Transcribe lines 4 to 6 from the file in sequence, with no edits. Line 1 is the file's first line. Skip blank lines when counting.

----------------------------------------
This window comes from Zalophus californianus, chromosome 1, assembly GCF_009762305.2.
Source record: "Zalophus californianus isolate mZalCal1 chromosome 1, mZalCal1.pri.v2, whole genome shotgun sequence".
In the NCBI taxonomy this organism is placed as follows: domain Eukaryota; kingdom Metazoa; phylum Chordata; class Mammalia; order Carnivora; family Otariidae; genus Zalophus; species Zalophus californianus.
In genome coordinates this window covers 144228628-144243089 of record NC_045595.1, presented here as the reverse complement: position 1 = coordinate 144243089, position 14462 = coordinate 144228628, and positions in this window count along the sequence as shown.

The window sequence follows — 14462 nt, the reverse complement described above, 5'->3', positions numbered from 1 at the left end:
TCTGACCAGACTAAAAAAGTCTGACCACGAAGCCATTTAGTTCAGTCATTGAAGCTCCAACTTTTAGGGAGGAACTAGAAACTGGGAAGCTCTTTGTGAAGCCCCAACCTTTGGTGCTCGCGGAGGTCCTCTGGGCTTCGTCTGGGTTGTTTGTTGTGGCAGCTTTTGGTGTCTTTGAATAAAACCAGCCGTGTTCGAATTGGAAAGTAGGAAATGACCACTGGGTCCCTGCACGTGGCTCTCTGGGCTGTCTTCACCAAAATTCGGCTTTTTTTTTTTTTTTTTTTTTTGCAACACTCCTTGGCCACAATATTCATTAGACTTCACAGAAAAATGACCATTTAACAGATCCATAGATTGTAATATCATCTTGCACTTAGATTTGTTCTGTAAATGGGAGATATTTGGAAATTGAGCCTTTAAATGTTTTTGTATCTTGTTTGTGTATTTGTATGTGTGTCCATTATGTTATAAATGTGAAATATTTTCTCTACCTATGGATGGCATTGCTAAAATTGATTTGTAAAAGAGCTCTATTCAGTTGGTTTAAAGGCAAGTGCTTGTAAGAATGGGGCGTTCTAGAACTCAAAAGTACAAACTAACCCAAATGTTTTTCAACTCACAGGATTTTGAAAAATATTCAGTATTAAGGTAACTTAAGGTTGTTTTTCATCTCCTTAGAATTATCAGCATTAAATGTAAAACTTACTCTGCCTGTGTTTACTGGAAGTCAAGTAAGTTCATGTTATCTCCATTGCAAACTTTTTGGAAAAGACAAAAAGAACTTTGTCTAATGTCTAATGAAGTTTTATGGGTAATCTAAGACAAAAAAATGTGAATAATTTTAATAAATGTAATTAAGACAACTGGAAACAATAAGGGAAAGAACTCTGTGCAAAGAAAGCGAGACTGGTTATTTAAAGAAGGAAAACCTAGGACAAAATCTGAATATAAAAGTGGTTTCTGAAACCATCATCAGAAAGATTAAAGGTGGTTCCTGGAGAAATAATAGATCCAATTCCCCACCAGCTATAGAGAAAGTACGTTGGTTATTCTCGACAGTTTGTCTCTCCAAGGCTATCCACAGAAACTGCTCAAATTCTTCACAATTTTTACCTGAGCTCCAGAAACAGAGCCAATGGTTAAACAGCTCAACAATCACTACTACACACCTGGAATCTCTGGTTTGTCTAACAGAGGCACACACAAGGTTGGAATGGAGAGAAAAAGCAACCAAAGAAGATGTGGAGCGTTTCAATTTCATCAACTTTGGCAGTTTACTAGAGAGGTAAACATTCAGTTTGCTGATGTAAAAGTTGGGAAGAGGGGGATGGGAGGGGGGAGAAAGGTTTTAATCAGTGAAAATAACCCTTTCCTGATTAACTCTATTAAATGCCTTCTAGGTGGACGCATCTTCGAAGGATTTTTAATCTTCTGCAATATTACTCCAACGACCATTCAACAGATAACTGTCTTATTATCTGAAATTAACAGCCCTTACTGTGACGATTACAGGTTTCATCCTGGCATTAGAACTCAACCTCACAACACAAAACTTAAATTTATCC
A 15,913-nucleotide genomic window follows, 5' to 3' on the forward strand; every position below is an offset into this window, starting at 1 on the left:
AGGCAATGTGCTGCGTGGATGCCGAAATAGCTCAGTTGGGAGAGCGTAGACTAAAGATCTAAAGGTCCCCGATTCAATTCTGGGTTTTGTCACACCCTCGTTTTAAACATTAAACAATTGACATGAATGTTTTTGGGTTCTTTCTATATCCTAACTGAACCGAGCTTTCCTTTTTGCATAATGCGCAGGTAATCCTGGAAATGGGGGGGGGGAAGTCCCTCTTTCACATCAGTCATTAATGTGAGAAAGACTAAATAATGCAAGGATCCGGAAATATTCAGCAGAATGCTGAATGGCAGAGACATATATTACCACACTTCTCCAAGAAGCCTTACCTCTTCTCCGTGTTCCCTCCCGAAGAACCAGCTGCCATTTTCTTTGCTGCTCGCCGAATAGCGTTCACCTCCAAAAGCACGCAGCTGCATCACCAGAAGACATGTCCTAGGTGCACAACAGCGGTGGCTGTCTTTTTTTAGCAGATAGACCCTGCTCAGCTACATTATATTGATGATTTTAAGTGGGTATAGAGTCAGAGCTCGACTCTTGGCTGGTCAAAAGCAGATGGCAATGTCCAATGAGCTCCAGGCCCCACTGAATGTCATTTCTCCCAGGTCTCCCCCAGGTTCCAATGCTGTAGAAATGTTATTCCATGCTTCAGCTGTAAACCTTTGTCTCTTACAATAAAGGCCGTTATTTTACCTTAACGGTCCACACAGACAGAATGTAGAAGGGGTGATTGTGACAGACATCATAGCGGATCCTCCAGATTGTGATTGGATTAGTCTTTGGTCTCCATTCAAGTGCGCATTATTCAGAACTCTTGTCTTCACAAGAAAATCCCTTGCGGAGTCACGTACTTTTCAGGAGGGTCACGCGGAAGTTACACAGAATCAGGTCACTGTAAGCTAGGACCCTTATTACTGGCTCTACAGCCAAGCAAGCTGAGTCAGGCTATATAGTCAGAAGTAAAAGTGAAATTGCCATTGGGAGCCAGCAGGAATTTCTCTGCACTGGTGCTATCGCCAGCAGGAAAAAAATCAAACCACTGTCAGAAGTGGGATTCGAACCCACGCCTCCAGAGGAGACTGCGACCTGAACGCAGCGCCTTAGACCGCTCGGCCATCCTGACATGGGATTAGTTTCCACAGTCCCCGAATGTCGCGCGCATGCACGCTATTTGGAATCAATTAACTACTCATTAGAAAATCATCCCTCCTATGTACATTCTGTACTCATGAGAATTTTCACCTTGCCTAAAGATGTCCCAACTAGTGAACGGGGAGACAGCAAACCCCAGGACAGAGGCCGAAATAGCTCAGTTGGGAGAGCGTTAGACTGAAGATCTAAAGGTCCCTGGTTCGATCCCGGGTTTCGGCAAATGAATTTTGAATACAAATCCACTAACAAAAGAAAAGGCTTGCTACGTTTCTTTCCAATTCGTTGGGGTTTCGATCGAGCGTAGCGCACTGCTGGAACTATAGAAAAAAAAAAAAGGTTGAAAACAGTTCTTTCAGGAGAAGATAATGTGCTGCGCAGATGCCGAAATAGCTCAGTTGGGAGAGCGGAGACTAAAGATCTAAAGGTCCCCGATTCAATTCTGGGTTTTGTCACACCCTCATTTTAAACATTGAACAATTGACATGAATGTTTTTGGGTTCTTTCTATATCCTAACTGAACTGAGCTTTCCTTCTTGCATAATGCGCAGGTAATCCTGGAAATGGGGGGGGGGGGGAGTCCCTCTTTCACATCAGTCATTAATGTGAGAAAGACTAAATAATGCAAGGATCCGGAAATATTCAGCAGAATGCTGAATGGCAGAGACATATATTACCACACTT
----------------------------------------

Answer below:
In genome coordinates this window covers 144228628-144243089 of record NC_045595.1, presented here as the reverse complement: position 1 = coordinate 144243089, position 14462 = coordinate 144228628, and positions in this window count along the sequence as shown.

The window sequence follows — 14462 nt, the reverse complement described above, 5'->3', positions numbered from 1 at the left end:
TCTGACCAGACTAAAAAAGTCTGACCACGAAGCCATTTAGTTCAGTCATTGAAGCTCCAACTTTTAGGGAGGAACTAGAAACTGGGAAGCTCTTTGTGAAGCCCCAACCTTTGGTGCTCGCGGAGGTCCTCTGGGCTTCGTCTGGGTTGTTTGTTGTGGCAGCTTTTGGTGTCTTTGAATAAAACCAGCCGTGTTCGAATTGGAAAGTAGGAAATGACCACTGGGTCCCTGCACGTGGCTCTCTGGGCTGTCTTCACCAAAATTCGGCTTTTTTTTTTTTTTTTTTTTTTGCAACACTCCTTGGCCACAATATTCATTAGACTTCACAGAAAAATGACCATTTAACAGATCCATAGATTGTAATATCATCTTGCACTTAGATTTGTTCTGTAAATGGGAGATATTTGGAAATTGAGCCTTTAAATGTTTTTGTATCTTGTTTGTGTATTTGTATGTGTGTCCATTATGTTATAAATGTGAAATATTTTCTCTACCTATGGATGGCATTGCTAAAATTGATTTGTAAAAGAGCTCTATTCAGTTGGTTTAAAGGCAAGTGCTTGTAAGAATGGGGCGTTCTAGAACTCAAAAGTACAAACTAACCCAAATGTTTTTCAACTCACAGGATTTTGAAAAATATTCAGTATTAAGGTAACTTAAGGTTGTTTTTCATCTCCTTAGAATTATCAGCATTAAATGTAAAACTTACTCTGCCTGTGTTTACTGGAAGTCAAGTAAGTTCATGTTATCTCCATTGCAAACTTTTTGGAAAAGACAAAAAGAACTTTGTCTAATGTCTAATGAAGTTTTATGGGTAATCTAAGACAAAAAAATGTGAATAATTTTAATAAATGTAATTAAGACAACTGGAAACAATAAGGGAAAGAACTCTGTGCAAAGAAAGCGAGACTGGTTATTTAAAGAAGGAAAACCTAGGACAAAATCTGAATATAAAAGTGGTTTCTGAAACCATCATCAGAAAGATTAAAGGTGGTTCCTGGAGAAATAATAGATCCAATTCCCCACCAGCTATAGAGAAAGTACGTTGGTTATTCTCGACAGTTTGTCTCTCCAAGGCTATCCACAGAAACTGCTCAAATTCTTCACAATTTTTACCTGAGCTCCAGAAACAGAGCCAATGGTTAAACAGCTCAACAATCACTACTACACACCTGGAATCTCTGGTTTGTCTAACAGAGGCACACACAAGGTTGGAATGGAGAGAAAAAGCAACCAAAGAAGATGTGGAGCGTTTCAATTTCATCAACTTTGGCAGTTTACTAGAGAGGTAAACATTCAGTTTGCTGATGTAAAAGTTGGGAAGAGGGGGATGGGAGGGGGGAGAAAGGTTTTAATCAGTGAAAATAACCCTTTCCTGATTAACTCTATTAAATGCCTTCTAGGTGGACGCATCTTCGAAGGATTTTTAATCTTCTGCAATATTACTCCAACGACCATTCAACAGATAACTGTCTTATTATCTGAAATTAACAGCCCTTACTGTGACGATTACAGGTTTCATCCTGGCATTAGAACTCAACCTCACAACACAAAACTTAAATTTATCC